ROBERT JOBSON: It was a well meaning gesture. But I’m told Harry ‘took it upon himself’ to fly over… and Charles was left kicking his heels until he arrived

It’s easy to forget that the bond between King Charles and Harry, his ‘darling boy’, was once a source of love, was not only a source of love but also of joy – a relationship even warmer than that between Charles and William, perhaps.

The distance between them has now grown so much that their conversations, where there are any conversations, have become mere echoes of the past.

We saw this poignantly in the last few days when Harry, upon learning of his father’s shock cancer diagnosis, jumped on a plane and flew 5,500 miles to see him.

It was widely reported that Charles was ‘touched’ by the gesture. Maybe he was.

Yet I am told that the reality is more complex and more worrying – that Harry has caused some turmoil by ‘taking it upon himself’ to fly over uninvited and at such short notice.

Prince Harry arrives at Clarence House yesterday to visit his father, King Charles, after hearing of his shock cancer diagnosis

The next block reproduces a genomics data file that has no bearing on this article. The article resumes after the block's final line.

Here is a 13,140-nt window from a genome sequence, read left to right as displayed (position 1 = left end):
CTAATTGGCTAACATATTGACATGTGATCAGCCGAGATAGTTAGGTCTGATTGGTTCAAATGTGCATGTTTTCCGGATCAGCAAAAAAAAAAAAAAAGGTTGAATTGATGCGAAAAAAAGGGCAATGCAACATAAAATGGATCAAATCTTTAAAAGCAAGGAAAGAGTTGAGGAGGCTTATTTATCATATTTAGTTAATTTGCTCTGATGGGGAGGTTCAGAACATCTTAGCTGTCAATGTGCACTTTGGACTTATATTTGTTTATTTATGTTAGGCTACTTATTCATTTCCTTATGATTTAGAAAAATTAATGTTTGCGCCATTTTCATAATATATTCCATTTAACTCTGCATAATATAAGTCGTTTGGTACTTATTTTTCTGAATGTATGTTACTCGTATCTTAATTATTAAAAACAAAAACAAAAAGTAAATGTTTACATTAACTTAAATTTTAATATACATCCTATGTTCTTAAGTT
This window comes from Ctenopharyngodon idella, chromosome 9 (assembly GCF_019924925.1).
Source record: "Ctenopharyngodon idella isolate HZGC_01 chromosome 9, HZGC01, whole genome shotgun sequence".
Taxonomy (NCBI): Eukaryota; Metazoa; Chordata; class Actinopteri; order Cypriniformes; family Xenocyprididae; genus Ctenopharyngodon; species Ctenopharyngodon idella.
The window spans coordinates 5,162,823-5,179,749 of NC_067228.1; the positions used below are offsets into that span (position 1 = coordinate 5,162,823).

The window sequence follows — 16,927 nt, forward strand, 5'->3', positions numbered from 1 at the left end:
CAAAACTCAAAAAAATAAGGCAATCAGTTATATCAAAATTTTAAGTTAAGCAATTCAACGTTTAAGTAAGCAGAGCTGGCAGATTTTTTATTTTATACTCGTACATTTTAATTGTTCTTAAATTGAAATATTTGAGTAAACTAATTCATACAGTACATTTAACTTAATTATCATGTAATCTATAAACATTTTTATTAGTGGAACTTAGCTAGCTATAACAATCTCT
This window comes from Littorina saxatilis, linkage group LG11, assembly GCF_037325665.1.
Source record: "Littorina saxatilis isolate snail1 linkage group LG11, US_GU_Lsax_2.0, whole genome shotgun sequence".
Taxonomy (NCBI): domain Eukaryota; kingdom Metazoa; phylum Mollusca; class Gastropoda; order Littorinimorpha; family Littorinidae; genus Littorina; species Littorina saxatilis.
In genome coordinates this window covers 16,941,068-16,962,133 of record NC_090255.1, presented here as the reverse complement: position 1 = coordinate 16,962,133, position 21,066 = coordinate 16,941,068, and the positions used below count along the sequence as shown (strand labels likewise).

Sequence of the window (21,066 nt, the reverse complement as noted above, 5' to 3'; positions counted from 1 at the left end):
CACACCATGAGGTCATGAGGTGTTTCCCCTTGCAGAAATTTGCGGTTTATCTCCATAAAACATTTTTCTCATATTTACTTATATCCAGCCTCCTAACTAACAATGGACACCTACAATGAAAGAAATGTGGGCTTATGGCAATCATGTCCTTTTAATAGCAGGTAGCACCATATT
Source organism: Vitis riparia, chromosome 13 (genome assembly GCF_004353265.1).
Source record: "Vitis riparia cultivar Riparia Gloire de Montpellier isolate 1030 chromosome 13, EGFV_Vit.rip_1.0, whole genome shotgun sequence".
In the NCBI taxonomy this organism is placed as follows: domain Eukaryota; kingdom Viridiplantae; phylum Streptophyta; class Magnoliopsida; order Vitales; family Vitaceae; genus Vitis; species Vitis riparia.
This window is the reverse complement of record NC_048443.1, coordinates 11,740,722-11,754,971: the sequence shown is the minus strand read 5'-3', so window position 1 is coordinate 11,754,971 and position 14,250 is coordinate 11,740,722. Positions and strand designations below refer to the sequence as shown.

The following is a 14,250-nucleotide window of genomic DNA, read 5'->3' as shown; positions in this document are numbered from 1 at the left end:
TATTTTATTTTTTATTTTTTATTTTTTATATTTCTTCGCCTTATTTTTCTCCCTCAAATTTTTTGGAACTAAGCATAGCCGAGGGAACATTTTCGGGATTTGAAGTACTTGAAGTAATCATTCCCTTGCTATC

Prince Harry arrives at Clarence House yesterday to visit his father, King Charles, after hearing of his shock cancer diagnosis

King Charles and Queen Camilla leave Clarence House yesterday, the day after his cancer diagnosis was announced

King Charles and Queen Camilla leave Clarence House yesterday, the day after his cancer diagnosis was announced

To put it bluntly, the King was unhappy about what amounted to a fait accompli served by an emotional but well-meaning boy.

Charles just needs some peace and quiet at the moment and had planned to fly to the tranquility of Norfolk with his wife, the Queen, much earlier on Tuesday.

But thanks to Harry’s intervention, their majesties were left kicking their heels at Clarence House, their main home in London, while they waited for the errant younger son to appear.

It is notable that Harry was not invited to stay at Clarence House or, indeed, at any other royal residence. So at the last minute the decision to fly was that he had to book a hotel room for the night.